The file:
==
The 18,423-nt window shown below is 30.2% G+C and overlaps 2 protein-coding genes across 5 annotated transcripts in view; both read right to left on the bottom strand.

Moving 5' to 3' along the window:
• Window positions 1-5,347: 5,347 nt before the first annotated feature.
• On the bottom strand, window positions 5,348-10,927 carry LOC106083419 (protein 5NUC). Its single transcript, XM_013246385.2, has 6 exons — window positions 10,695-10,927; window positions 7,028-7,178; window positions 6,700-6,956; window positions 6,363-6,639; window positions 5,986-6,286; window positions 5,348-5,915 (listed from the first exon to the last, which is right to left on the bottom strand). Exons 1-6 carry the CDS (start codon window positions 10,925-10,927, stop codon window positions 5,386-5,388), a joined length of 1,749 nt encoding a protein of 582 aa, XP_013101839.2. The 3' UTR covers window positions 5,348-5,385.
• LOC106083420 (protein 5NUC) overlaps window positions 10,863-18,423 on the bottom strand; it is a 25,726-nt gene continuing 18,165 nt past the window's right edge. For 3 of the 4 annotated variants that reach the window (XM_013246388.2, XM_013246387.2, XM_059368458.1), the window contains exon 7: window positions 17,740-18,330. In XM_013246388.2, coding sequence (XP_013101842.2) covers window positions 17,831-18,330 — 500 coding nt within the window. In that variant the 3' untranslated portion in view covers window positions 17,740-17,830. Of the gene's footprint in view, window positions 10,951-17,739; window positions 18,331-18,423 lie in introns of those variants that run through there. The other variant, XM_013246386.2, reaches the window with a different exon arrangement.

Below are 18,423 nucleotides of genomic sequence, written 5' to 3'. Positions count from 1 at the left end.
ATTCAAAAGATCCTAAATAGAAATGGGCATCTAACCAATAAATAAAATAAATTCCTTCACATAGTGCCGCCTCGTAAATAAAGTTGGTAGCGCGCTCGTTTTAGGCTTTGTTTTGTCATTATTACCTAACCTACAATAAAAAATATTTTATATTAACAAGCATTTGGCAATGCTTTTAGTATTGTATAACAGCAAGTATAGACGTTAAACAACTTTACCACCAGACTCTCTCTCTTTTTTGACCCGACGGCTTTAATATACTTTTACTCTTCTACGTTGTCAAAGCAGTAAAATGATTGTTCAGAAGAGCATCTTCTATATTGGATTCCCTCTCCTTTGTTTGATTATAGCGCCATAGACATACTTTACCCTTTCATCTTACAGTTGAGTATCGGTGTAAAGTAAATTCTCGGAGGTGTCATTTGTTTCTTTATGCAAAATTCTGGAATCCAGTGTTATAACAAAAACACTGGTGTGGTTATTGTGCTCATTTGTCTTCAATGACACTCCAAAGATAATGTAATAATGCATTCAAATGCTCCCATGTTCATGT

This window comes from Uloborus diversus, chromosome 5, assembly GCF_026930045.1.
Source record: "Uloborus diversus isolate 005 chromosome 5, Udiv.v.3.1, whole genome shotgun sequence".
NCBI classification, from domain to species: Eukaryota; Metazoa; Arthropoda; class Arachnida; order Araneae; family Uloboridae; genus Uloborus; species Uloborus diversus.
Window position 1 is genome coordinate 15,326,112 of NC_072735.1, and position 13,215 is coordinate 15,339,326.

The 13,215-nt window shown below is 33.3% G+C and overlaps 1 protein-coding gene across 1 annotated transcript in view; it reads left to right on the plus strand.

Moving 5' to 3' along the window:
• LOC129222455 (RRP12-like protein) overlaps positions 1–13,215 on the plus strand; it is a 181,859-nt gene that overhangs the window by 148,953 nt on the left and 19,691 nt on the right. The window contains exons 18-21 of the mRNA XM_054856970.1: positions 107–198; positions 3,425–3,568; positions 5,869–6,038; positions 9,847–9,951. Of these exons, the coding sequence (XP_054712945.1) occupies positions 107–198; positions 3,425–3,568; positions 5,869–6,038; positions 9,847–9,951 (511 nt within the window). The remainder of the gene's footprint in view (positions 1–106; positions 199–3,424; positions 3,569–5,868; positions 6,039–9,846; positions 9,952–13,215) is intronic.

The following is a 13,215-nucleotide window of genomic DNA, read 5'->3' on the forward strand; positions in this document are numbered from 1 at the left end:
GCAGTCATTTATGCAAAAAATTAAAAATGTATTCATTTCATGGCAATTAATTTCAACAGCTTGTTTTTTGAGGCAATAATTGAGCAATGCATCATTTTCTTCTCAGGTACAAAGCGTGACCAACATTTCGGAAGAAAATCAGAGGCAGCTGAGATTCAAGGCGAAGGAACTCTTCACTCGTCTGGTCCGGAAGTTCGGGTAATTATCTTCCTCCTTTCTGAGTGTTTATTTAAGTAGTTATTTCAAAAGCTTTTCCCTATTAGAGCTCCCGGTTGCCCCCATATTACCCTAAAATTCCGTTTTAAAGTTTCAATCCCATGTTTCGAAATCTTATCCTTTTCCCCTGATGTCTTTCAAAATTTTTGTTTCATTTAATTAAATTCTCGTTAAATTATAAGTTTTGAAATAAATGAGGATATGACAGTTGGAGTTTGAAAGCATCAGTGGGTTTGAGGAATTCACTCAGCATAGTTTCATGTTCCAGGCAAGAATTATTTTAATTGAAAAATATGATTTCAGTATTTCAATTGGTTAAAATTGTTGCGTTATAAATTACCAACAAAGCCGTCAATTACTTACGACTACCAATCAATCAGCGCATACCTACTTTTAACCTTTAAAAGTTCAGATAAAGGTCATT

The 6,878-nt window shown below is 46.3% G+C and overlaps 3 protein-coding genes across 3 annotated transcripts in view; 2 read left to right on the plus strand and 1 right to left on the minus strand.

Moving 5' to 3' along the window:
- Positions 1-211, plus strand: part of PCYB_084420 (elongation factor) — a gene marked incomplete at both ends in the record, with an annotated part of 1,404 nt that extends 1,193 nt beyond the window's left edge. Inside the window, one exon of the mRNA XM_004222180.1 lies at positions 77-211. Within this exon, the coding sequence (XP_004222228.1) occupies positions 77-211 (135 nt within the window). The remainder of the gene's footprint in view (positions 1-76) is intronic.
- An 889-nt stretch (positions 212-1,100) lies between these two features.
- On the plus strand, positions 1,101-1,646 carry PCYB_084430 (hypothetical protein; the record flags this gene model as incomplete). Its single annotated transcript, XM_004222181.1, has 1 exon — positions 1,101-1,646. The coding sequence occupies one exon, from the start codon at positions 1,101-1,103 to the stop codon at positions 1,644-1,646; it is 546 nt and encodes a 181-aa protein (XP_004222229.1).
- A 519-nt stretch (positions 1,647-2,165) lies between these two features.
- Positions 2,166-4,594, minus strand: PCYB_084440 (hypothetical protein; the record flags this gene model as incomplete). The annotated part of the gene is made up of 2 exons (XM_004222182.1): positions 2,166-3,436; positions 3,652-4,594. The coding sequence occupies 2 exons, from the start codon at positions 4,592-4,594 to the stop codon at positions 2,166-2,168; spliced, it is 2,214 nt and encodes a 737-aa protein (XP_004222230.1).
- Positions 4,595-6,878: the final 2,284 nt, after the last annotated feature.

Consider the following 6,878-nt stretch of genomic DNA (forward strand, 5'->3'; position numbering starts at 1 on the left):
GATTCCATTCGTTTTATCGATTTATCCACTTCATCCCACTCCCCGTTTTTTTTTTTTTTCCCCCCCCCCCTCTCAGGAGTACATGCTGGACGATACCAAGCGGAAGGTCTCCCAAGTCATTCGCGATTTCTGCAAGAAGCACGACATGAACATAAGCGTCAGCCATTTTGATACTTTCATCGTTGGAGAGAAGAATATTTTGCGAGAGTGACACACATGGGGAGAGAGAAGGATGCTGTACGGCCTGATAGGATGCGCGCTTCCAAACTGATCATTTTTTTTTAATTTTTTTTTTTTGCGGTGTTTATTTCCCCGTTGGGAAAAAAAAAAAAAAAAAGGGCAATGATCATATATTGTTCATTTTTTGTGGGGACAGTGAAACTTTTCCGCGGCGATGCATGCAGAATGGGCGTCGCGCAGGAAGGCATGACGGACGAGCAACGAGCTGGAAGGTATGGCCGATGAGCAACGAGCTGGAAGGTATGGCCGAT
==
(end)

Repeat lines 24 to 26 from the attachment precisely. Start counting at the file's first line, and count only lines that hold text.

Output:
- Positions 4,595-6,878: the final 2,284 nt, after the last annotated feature.

Consider the following 6,878-nt stretch of genomic DNA (forward strand, 5'->3'; position numbering starts at 1 on the left):
GATTCCATTCGTTTTATCGATTTATCCACTTCATCCCACTCCCCGTTTTTTTTTTTTTTCCCCCCCCCCCTCTCAGGAGTACATGCTGGACGATACCAAGCGGAAGGTCTCCCAAGTCATTCGCGATTTCTGCAAGAAGCACGACATGAACATAAGCGTCAGCCATTTTGATACTTTCATCGTTGGAGAGAAGAATATTTTGCGAGAGTGACACACATGGGGAGAGAGAAGGATGCTGTACGGCCTGATAGGATGCGCGCTTCCAAACTGATCATTTTTTTTTAATTTTTTTTTTTTGCGGTGTTTATTTCCCCGTTGGGAAAAAAAAAAAAAAAAAGGGCAATGATCATATATTGTTCATTTTTTGTGGGGACAGTGAAACTTTTCCGCGGCGATGCATGCAGAATGGGCGTCGCGCAGGAAGGCATGACGGACGAGCAACGAGCTGGAAGGTATGGCCGATGAGCAACGAGCTGGAAGGTATGGCCGAT